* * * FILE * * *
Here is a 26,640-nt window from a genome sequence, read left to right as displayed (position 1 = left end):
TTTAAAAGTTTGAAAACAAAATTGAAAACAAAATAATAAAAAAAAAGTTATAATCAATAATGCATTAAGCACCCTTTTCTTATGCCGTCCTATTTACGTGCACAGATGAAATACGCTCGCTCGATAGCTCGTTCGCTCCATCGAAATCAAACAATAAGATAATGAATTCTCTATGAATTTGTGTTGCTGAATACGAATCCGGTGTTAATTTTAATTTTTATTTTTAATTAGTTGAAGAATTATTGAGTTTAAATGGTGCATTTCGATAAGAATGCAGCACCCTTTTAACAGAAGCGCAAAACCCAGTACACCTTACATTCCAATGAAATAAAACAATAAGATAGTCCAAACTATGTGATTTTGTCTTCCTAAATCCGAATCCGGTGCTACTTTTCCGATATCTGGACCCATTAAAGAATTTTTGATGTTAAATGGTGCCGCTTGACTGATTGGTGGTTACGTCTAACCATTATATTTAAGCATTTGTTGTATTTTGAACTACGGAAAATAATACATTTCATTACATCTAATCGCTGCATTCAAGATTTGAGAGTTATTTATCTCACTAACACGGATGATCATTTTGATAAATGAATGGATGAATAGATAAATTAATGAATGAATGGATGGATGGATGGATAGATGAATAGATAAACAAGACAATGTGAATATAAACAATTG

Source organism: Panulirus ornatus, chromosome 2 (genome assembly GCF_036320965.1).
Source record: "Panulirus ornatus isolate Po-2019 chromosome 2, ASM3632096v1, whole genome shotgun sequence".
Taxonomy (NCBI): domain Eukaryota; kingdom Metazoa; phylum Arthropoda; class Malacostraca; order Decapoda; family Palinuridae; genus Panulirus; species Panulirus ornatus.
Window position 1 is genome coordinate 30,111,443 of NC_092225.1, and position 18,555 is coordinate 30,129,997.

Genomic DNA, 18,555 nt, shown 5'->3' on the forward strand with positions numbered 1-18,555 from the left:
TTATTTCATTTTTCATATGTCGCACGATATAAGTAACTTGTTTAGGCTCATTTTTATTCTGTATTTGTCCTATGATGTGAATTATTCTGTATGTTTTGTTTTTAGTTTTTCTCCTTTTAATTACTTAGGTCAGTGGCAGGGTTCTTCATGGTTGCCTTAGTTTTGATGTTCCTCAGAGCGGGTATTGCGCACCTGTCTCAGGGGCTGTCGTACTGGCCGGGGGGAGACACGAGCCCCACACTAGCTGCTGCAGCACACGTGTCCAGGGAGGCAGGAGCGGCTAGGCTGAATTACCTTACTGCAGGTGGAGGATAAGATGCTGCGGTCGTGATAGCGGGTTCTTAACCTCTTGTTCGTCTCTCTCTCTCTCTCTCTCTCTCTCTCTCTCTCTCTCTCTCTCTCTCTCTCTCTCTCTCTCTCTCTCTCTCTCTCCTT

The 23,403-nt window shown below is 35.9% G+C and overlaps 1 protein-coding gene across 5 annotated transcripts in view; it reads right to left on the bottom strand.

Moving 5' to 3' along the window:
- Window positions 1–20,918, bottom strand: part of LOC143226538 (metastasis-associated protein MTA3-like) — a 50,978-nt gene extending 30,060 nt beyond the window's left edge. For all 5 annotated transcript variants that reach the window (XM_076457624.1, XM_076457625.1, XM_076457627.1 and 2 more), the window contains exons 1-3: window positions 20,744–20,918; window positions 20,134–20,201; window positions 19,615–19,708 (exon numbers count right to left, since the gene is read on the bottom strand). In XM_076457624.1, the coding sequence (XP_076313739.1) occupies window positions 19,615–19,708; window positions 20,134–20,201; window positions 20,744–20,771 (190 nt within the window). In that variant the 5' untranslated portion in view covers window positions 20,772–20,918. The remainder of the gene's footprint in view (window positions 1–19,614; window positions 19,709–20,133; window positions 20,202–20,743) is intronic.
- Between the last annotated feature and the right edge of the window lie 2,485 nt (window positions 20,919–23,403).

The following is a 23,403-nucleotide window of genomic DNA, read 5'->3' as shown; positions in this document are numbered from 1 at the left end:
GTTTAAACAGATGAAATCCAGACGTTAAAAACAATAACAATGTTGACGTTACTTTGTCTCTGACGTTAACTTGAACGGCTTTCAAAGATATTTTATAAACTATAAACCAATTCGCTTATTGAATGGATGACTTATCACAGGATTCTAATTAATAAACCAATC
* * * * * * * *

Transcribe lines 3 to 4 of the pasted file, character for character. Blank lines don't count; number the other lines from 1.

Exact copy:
Source organism: Panulirus ornatus, chromosome 2 (genome assembly GCF_036320965.1).
Source record: "Panulirus ornatus isolate Po-2019 chromosome 2, ASM3632096v1, whole genome shotgun sequence".